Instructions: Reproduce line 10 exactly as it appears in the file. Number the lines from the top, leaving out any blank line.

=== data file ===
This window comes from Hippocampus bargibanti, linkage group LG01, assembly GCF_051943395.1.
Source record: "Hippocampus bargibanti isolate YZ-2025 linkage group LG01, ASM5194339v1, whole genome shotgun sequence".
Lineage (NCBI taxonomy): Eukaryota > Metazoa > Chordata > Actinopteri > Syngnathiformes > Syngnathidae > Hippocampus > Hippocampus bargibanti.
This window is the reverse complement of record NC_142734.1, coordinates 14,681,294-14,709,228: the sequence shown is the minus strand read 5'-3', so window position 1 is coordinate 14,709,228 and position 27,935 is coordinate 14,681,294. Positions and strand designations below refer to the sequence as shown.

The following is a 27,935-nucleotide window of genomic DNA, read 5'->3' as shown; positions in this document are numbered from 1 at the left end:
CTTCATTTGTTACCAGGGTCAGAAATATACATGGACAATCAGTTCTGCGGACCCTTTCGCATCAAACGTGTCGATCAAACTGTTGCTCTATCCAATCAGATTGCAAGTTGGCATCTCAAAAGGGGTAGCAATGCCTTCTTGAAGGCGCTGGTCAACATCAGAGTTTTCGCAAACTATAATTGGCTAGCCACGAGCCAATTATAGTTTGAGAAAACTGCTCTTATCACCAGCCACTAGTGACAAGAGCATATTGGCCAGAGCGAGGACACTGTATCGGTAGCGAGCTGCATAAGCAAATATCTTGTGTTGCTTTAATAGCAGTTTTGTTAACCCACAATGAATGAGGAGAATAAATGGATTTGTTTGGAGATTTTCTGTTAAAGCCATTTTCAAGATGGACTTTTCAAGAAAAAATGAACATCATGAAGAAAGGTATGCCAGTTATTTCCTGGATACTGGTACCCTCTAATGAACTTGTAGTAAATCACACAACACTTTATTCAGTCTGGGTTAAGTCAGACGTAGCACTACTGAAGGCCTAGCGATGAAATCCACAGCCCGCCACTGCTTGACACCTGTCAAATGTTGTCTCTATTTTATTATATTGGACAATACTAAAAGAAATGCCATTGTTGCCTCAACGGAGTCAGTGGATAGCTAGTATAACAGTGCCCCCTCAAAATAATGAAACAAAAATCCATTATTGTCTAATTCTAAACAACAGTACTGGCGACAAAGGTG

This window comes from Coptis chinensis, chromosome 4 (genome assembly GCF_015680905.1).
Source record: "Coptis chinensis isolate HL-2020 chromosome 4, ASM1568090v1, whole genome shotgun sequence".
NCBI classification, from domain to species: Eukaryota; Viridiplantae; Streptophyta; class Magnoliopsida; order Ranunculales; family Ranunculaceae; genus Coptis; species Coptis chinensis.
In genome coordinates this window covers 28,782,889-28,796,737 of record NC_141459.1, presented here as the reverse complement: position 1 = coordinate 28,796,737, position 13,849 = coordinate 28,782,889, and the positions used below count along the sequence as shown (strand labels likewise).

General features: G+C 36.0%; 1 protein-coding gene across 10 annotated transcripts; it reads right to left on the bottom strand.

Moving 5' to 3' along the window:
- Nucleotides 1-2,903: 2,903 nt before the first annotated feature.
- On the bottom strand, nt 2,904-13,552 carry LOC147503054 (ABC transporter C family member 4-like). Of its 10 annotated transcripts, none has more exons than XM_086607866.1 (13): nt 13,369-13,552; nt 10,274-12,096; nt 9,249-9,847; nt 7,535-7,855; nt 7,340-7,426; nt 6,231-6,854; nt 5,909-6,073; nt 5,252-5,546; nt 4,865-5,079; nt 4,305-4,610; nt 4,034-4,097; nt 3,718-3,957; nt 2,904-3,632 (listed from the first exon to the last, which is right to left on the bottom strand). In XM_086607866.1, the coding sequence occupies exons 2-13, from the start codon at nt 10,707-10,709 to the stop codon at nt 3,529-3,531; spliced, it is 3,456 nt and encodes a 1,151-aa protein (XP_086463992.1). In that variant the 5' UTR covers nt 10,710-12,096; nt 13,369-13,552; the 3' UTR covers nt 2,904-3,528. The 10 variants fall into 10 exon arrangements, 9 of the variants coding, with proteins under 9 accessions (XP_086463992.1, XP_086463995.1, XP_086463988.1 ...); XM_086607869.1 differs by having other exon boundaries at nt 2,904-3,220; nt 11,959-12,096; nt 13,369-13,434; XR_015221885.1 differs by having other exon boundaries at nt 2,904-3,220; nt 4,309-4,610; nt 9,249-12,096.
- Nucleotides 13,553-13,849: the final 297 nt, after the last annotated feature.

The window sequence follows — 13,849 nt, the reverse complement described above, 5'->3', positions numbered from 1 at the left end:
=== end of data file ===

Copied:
In genome coordinates this window covers 28,782,889-28,796,737 of record NC_141459.1, presented here as the reverse complement: position 1 = coordinate 28,796,737, position 13,849 = coordinate 28,782,889, and the positions used below count along the sequence as shown (strand labels likewise).